Review: Journeys I Bruce Wood Dance Project I Dallas City Performance Hall
The Bruce Wood Dance Project debuts Albert Drake’s ambitious work about refugees, Chasing Home
Margaret Putnam I TheaterJones.com
June 19, 2017
“War took everything away, war took everyone away,” a voice says, setting the tone of Chasing Home, Albert Drake’s ambitious new work dealing with the plight of refugees.
Making its debut Friday at the Dallas City Performance Hall as the closing work of Bruce Wood Dance Project’s Journeys, Chasing Home set a somber tone, low key and yet full of yearning, hope, fear, and yes, boredom. How do you cope in a refugee camp when all is in flux and the future a blank?
Our first view takes place at night as a young boy (Diego Riesco) stands alone, head down, arms pulled around his chest. He slowly moves forward, uncertain and tense, and then returns. Suddenly his father (Gabriel Speiller) flies in, alarmed, and scoops him off to safety.
The ballet is full of such short vignettes, but at the center is a wedding: the ultimate symbol of hope. Emily Drake and David Escoto meet in the camp, and their first encounter is accidental and tentative. Their distrust turns to love, poignantly expressed by a simple gesture: Ms. Drake tenderly touches David Escoto’s face. He whisks her up and spins her around as the others look on to celebrate.
Dressed in the simplest of clothes, loose white t-shirts and worn pants, the refugees make do with what they have, entertaining themselves with soccer drills, friendly chats among the women or a spirited dance similar to an Irish jig. Throughout we see the influence of Bruce Wood’s style: big, swooping, soaring lifts, loose and sinuous movements, a taste for tension and release.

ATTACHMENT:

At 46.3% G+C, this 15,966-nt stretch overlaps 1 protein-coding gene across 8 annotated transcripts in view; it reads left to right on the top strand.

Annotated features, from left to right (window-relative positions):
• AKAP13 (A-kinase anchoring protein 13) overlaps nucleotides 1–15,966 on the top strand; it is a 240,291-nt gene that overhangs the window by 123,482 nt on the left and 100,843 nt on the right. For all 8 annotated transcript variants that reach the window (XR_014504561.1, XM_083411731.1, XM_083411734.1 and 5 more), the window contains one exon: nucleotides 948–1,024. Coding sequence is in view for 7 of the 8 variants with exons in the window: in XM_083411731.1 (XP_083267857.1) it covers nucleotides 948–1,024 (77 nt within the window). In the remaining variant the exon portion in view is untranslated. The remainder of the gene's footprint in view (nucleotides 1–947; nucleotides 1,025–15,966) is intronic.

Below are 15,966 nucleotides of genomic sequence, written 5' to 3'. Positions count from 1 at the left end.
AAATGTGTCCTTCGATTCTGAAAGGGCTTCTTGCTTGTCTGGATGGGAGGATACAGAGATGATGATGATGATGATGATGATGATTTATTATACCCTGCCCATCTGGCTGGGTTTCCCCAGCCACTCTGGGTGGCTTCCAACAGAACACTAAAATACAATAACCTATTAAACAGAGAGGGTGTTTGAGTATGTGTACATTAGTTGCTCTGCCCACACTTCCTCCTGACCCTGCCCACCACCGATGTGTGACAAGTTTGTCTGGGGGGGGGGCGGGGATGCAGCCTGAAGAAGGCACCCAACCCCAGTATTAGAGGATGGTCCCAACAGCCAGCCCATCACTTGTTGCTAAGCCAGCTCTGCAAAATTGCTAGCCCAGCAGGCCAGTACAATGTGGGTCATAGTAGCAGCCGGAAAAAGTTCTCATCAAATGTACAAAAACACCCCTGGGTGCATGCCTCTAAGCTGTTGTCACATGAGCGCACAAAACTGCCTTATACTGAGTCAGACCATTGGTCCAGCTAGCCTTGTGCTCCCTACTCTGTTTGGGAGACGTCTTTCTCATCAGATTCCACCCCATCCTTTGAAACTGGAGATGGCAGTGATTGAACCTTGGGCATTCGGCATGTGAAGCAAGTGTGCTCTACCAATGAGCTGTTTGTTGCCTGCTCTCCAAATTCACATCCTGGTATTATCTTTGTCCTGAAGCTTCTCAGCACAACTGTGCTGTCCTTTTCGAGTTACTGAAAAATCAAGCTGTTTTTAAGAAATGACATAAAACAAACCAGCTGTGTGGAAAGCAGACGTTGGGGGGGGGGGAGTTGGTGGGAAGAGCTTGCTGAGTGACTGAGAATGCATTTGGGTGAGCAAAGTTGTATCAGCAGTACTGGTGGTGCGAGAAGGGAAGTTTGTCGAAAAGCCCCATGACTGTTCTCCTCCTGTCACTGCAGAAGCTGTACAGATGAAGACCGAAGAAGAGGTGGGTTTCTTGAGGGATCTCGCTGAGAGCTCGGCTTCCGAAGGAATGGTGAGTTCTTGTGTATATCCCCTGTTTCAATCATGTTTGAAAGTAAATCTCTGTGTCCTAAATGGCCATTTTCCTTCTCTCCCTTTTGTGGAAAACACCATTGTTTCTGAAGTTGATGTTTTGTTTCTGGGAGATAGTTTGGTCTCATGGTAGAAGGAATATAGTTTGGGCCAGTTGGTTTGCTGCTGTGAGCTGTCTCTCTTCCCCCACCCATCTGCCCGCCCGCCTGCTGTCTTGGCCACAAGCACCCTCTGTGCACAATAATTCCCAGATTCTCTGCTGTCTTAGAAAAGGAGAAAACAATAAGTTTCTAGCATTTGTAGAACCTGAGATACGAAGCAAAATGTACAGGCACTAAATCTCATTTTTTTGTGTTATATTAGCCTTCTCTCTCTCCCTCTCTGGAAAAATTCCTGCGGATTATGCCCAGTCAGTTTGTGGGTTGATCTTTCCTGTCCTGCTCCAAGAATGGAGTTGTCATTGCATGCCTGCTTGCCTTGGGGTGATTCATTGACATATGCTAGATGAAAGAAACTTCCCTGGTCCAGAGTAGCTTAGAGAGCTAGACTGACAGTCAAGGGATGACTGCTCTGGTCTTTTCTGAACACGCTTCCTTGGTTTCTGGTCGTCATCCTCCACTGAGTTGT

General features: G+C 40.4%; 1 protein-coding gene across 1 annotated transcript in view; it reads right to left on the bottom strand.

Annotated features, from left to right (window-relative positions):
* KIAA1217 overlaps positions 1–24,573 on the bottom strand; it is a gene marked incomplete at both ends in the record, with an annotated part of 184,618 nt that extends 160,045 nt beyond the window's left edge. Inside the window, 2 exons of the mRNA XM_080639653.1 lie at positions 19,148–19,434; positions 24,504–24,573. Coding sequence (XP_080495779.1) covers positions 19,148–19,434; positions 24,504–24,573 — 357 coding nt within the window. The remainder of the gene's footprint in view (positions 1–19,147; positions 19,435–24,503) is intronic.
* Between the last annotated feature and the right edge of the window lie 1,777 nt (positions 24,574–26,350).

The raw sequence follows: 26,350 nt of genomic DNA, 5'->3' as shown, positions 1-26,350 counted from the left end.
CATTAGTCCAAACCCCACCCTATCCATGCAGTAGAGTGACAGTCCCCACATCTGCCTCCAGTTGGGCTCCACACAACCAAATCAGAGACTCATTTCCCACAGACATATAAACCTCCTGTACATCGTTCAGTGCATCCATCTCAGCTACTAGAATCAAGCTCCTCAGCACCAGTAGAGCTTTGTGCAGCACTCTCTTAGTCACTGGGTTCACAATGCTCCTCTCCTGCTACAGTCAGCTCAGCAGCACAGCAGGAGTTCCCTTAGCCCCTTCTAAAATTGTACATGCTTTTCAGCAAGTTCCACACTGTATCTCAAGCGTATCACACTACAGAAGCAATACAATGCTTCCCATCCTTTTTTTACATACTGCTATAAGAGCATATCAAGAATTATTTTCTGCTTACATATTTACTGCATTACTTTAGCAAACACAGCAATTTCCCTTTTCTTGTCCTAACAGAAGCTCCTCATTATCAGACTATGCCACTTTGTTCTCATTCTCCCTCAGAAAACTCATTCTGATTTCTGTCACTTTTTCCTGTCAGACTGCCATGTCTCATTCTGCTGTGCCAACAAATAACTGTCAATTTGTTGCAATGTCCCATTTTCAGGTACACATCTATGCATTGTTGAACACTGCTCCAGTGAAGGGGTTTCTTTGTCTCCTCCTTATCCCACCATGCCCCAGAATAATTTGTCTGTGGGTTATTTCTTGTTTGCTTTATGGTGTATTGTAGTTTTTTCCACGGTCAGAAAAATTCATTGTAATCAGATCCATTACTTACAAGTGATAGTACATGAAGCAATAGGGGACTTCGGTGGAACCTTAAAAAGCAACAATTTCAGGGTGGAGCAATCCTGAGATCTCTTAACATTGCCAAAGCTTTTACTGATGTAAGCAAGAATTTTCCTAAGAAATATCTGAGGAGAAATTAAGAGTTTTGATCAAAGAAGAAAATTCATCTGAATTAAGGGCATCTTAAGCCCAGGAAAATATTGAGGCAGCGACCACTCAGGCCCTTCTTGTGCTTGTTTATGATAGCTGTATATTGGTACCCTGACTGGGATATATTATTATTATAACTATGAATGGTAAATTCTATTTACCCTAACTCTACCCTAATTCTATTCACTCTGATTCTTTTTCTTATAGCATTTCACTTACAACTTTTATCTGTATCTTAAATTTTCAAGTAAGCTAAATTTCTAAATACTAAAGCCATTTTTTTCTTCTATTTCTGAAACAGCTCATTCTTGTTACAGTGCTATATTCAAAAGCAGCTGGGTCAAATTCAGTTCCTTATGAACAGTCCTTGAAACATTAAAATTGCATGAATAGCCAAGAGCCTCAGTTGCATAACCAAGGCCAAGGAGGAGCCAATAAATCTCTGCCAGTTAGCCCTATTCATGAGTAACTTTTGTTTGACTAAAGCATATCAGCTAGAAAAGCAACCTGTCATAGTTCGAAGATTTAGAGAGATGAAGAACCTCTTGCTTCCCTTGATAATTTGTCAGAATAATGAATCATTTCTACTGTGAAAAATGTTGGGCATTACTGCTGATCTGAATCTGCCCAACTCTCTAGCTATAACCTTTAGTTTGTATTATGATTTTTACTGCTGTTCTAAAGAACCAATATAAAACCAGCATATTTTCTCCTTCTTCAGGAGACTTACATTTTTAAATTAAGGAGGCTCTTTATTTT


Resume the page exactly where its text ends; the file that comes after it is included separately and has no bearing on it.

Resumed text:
As a reminder of what refugees have endured, a mound of red rubble—low at first—slowly inches its way from the far edge of the stage into the middle until the mound has reached the height of tall buildings. The rubble creates an ominous mood, but the real drama comes from the original score by Joseph Thalken, performed by the Dallas Chamber Symphony. It rumbles, whispers, blasts and moans, with its closest counterpart the music of Aaron Copland. It sets the mood much in the way music does for a movie, switching gears for each scene.
Chasing Home ends at daybreak, the refugees lying face down before Olivia Rehrman gently awakens them, and the day starts all over.
Also on the program were Bruce Wood’s 2004 Schmetterling (German for “butterfly”) and his 1999 Zero Hour.
Schmetterling, set to several of Mozart’s piano concertos, was simply a joy, beginning with formal bows and angled limbs, making a turn into the comic, and ending with those signature glorious, high-overhead lifts.
The simplicity of the beginning—dancers take tilted poses, legs out, one arm at a two o’clock angle, and then shift into a different stance—had a Baroque formality, every gesture so clear it could have been freeze-framed. The comedy came with a wobbling Albert Drake speeding up and slowing down, while his comrades moved like rabbits.
The harsh, grating tango music of Piazzolla and Lalo Schifrin inspired not a single tango step in Zero Hour, but nevertheless captured the tension in sharp, elegant movement. It begins with dancers all in black, their backs to us, moving forward with their legs tracing rond de jambes, and then retreating backward. The movement is even more formal than the opening of Schmetterling.
The dance grows in tension, coming to a climax as men swing their partners upward in great arching lifts, and then ends as coolly as it began as the dancers turn away, backs to us, as the light dims.
Margaret Putnam has been writing about dance since 1980, with works published by D Magazine, The Dallas Observer, The Dallas Times Herald, The Dallas Morning News, The New York Times, Playbill, Stagebill, Pointe Magazine and Dance Magazine.
ARTICLES ABOUT JOURNEYS
Journeys News + Reviews
The mission of Bruce Wood Dance Project is to present high-caliber, original, contemporary choreography that
harnesses the power of dance as a tool for entertainment, enrichment, and healing. Fortified by Bruce Wood®’s
aesthetic, BWDP produces and maintains his repertoire, commissions new work by resident choreographers and